Consider, for example, a situation in which the manufacturer of a tractor might be forced to pay all his or her profits from the equipment because it infringed on a patent covering the design of the fender. The manufacturer might then be required to pay the same amount to a second patent holder with the rights to the wheel design. It quickly becomes a race of who can bleed them dry first.

This multiple damage scenario is particularly likely to occur when a single product contains different patented features held by several owners. It’s not difficult to see how soon the tractor manufacturer has little incentive to produce the equipment at all.

The potential infringement claims don’t stop at the manufacturer. It can trickle down to the store selling the tractor as well as tractor owners – who frankly aren’t purchasing tractors based on fender or wheel design, yet could be paying large sums for operating the infringing machinery. This domino effect is thanks to the “make available for sale” provision in Section 289, which shares blame with those selling an allegedly infringing a product. Under this interpretation, if a farm operator purchased equipment or tools that have infringing design patents on them online from a company like eBay or Amazon, does this then make eBay or Amazon liable for “exposing the sale” of products that infringe on design patents, even if for a minor feature? If this is the case, this will have a chilling effect on these necessary business models that provide rural customers access to a wide range of products difficult to obtain locally.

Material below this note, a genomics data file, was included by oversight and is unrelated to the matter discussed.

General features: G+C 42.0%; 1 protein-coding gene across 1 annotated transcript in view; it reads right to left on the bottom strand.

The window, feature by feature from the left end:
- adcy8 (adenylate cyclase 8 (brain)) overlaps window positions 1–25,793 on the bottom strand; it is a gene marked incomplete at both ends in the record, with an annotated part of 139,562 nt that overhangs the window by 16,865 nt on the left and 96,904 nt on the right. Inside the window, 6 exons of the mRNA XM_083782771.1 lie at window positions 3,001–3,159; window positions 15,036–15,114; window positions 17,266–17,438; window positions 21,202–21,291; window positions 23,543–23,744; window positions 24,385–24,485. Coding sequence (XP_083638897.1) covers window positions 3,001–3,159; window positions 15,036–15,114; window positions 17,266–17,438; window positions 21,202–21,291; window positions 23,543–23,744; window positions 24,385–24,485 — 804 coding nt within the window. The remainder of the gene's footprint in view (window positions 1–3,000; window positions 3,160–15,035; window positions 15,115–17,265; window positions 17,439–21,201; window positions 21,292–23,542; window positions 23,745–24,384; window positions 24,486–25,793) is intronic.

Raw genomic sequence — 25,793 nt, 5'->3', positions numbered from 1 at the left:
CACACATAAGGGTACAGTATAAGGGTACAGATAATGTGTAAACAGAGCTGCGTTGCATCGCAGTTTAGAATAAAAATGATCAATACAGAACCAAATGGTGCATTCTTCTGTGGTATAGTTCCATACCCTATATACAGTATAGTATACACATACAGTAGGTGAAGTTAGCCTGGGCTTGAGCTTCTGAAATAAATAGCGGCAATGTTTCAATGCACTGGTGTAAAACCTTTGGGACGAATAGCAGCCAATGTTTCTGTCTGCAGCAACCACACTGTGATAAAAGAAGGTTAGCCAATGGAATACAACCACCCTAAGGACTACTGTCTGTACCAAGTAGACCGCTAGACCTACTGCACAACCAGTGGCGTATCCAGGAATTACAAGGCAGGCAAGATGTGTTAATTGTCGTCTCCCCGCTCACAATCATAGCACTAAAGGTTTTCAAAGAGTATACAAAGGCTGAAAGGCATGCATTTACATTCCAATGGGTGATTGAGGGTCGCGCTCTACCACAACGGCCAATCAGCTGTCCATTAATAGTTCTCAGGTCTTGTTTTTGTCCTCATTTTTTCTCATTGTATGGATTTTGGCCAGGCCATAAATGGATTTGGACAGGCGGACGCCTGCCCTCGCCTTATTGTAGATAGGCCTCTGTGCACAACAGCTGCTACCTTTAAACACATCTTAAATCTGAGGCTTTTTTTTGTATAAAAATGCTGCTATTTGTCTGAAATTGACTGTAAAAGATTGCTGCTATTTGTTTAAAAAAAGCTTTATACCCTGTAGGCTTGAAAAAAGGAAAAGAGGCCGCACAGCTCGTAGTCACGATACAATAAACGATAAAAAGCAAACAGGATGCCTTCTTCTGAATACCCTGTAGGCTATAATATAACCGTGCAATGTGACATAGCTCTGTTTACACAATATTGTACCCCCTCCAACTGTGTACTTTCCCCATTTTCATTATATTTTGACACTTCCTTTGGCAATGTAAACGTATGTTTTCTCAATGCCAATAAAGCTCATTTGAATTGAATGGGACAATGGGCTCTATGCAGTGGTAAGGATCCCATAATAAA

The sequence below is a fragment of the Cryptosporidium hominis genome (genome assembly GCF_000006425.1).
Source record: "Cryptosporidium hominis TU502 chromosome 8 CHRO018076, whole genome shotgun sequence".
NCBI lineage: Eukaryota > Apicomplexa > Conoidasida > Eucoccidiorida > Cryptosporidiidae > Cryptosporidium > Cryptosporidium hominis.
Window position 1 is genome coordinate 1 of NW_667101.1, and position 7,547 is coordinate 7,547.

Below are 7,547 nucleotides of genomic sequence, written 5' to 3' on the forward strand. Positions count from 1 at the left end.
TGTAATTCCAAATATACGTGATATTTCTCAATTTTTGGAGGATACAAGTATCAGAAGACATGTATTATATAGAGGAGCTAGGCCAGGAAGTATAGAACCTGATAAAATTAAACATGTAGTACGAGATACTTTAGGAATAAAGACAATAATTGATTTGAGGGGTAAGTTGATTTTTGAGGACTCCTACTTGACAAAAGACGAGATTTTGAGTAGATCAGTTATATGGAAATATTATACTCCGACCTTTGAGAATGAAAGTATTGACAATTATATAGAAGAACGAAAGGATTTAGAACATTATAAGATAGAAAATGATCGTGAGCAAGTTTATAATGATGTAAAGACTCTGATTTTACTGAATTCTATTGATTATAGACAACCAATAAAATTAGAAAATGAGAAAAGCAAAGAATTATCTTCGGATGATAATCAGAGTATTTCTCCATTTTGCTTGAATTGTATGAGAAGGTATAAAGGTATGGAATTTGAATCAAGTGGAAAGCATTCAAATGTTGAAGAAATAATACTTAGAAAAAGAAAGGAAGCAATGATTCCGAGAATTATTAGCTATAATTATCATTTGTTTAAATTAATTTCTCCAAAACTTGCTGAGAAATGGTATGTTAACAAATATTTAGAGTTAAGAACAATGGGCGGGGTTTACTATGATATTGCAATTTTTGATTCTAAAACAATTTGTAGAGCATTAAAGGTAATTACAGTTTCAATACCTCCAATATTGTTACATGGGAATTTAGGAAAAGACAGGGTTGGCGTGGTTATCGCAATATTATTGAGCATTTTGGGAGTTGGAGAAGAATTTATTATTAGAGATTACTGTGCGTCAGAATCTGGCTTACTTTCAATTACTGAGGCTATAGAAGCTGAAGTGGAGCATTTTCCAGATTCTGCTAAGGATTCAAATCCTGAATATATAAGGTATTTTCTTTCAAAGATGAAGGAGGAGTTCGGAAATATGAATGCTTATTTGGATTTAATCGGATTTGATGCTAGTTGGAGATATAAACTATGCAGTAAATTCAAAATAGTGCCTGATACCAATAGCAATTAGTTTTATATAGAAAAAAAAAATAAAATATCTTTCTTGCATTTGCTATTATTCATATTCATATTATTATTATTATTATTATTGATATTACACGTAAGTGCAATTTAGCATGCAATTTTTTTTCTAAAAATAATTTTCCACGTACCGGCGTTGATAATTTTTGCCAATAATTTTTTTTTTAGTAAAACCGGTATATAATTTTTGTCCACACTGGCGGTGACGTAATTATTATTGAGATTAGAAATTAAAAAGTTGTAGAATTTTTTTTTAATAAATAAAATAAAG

The dilemma is particularly troublesome for technology providers, and thereby for the individuals who rely on the devices they create to access the Internet. A recent Pew Research study found one in five American adults rely on their smartphone as their primary, and often only, access to the internet. In rural parts of the country still lacking adequate broadband infrastructure, it’s not uncommon that a smartphone serve as their sole connection to the Internet. Barriers that hamper development of new devices obstruct their access to online resources.

Because smartphones and other modern appliances utilize many patented technologies – the iPhone, for example, hundreds of patented elements – developers face the risk of paying out their full profit for intruding only a few discrete features, as was a court’s decision in a recent case between Apple and Samsung. With such sizable consequences, companies may well forego developing new technologies for fear it will end up costing them.

Simply put, infringement penalties should fit the scope of the infringement. One wouldn’t expect the tractor manufacturer to give up all his or her profits because of a bumper design. That shouldn’t be the case in the U.S. technology markets either.